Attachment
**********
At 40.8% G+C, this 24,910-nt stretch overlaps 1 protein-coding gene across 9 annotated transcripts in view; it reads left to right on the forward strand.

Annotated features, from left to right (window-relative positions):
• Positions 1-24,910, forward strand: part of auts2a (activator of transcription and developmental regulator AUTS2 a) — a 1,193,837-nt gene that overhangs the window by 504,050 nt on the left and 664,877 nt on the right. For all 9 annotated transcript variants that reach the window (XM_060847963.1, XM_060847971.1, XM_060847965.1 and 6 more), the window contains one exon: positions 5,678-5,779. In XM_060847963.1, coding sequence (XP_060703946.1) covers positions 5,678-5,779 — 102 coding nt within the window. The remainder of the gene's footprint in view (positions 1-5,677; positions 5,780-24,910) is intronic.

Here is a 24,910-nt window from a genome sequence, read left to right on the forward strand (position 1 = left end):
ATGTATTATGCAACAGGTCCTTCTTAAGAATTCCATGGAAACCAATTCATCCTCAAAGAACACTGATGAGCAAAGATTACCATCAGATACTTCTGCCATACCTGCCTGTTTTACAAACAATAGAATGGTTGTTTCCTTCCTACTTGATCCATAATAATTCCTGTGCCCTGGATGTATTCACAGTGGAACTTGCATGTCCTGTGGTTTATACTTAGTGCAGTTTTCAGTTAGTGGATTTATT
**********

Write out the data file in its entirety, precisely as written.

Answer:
At 40.8% G+C, this 24,910-nt stretch overlaps 1 protein-coding gene across 9 annotated transcripts in view; it reads left to right on the forward strand.

Annotated features, from left to right (window-relative positions):
• Positions 1-24,910, forward strand: part of auts2a (activator of transcription and developmental regulator AUTS2 a) — a 1,193,837-nt gene that overhangs the window by 504,050 nt on the left and 664,877 nt on the right. For all 9 annotated transcript variants that reach the window (XM_060847963.1, XM_060847971.1, XM_060847965.1 and 6 more), the window contains one exon: positions 5,678-5,779. In XM_060847963.1, coding sequence (XP_060703946.1) covers positions 5,678-5,779 — 102 coding nt within the window. The remainder of the gene's footprint in view (positions 1-5,677; positions 5,780-24,910) is intronic.

Here is a 24,910-nt window from a genome sequence, read left to right on the forward strand (position 1 = left end):
ATGTATTATGCAACAGGTCCTTCTTAAGAATTCCATGGAAACCAATTCATCCTCAAAGAACACTGATGAGCAAAGATTACCATCAGATACTTCTGCCATACCTGCCTGTTTTACAAACAATAGAATGGTTGTTTCCTTCCTACTTGATCCATAATAATTCCTGTGCCCTGGATGTATTCACAGTGGAACTTGCATGTCCTGTGGTTTATACTTAGTGCAGTTTTCAGTTAGTGGATTTATT